UBC Theses and Dissertations
Electrophysiological and motoric effects of galvanic vestibular stimulation in normal and Parkinson's disease subjects Kim, Diana Jean-Young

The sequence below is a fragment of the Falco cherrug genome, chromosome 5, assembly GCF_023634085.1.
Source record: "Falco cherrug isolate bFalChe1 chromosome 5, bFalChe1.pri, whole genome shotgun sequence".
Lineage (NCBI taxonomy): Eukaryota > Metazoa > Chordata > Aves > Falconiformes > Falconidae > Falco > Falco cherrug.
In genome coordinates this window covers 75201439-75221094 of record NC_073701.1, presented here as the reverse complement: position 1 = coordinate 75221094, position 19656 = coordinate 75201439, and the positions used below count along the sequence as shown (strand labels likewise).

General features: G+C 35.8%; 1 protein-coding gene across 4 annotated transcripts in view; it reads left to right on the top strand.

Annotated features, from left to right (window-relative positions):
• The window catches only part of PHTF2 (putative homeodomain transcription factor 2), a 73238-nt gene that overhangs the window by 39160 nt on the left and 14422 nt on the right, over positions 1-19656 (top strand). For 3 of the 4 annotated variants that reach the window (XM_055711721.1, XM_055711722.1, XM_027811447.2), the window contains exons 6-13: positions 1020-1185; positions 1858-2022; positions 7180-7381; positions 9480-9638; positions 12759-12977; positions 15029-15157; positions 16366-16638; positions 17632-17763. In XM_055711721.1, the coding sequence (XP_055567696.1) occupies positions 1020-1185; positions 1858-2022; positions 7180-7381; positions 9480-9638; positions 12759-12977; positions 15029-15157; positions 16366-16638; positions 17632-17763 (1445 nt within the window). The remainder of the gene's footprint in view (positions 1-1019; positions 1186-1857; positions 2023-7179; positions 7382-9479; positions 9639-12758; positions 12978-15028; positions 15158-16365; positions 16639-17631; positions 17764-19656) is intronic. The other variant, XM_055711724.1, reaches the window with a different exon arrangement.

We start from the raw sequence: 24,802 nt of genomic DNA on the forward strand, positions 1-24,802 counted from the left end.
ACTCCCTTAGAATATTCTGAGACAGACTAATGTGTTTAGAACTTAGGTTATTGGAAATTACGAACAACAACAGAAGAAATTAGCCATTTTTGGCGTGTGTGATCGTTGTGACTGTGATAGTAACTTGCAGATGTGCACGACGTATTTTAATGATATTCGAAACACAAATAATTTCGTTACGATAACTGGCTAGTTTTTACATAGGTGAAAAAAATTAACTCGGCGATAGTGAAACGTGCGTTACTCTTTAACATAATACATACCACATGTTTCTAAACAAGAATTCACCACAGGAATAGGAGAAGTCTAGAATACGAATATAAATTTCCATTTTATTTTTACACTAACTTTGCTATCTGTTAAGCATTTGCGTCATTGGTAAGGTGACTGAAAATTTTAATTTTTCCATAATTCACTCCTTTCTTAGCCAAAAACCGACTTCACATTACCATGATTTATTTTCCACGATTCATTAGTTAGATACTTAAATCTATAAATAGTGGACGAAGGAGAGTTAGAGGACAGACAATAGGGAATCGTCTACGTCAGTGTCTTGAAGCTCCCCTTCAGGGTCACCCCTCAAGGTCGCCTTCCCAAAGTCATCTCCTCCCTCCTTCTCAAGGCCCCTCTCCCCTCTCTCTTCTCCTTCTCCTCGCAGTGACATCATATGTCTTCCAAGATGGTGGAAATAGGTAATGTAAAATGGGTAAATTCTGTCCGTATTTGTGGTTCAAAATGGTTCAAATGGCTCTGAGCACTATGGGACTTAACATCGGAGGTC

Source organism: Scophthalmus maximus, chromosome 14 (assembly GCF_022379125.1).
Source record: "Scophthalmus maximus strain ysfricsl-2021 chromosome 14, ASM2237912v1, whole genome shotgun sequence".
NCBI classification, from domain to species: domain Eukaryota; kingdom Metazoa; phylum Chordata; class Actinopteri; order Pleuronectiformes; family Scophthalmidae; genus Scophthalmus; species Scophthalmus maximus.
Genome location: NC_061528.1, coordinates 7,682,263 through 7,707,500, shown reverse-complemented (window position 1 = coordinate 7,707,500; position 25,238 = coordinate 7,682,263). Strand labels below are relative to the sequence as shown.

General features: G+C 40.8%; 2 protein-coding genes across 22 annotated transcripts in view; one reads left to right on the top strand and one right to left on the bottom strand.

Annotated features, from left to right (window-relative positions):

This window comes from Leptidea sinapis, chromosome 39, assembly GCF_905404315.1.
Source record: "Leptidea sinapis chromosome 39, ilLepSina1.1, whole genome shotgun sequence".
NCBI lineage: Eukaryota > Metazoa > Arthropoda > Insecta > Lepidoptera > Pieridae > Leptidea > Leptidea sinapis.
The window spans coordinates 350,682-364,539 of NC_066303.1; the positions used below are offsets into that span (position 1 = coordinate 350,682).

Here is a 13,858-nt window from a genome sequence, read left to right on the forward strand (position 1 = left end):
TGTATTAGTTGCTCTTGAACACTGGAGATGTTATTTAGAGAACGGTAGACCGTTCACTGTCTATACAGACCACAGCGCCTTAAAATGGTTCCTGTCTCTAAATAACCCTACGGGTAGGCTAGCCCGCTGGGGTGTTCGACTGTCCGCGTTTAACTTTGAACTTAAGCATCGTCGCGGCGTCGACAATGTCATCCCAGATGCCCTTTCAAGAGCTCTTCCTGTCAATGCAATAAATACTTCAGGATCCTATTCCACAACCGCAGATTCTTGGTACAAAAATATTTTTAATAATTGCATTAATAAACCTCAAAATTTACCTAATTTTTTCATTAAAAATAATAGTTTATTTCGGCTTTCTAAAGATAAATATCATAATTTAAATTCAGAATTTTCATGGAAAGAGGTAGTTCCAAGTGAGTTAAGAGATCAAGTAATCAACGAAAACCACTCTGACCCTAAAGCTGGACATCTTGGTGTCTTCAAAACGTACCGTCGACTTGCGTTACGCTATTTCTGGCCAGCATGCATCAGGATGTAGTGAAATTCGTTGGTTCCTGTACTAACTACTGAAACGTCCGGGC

How vestibular input influences dynamical functional brain networks and sensorimotor processing is an unaddressed area of interest. Previous accounts have suggested that noisy galvanic vestibular stimulation is able to not only improve visuospatial processing in stroke patients, but also ameliorates some of the motor symptoms in Parkinson’s disease. However, the mechanisms through which these purported benefits are obtained are currently poorly understood. In Parkinson’s disease, patients suffer from symptoms of bradykinesia, or slowness of movement, as well as tremor, rigidity, postural instability and cognitive impairment. A proposed mechanism for bradykinesia is that in Parkinson’s disease cortical-basal ganglia-thalamocortical networks are “stuck” in a fixed state, resulting in poorly modulated, exaggerated oscillations resonating in the beta range (13-30 Hz). This thesis addresses a number of questions: What is the effect of external vestibular sensory input on widespread, systems-level oscillatory rhythms? When the brain is in a diseased state, as in Parkinson’s disease, can vestibular input modulate the abnormal dynamics of cortical-basal ganglia networks? Furthermore, is noisy galvanic vestibular stimulation consequently able to affect functional networks and information processing in the brain? Specifically, we investigated whether noisy galvanic vestibular stimulation was able to modulate synchrony of EEG oscillations in normal individuals and Parkinson’s disease subjects. Upon identifying significant neuromodulatory effects of noisy galvanic vestibular stimulation across broadband rhythms in the resting-state EEG activity, we speculated that information processing may be similarly affected in task-related networks in Parkinson’s disease. Subsequently, we investigated whether the same noisy vestibular stimulus would be able to improve motor performance in Parkinson’s disease subjects. We found that their dynamics of motor tracking movements were improved in a visuomotor task by stimulation. We speculate that noisy vestibular stimulation is able to reinstate the abnormal dynamics of functional networks in disease conditions. Therefore, this thesis provides a foundation for assessing the potential utility of galvanic vestibular stimulation as a novel, non-invasive, neuromodulatory therapeutic for Parkinson’s disease.
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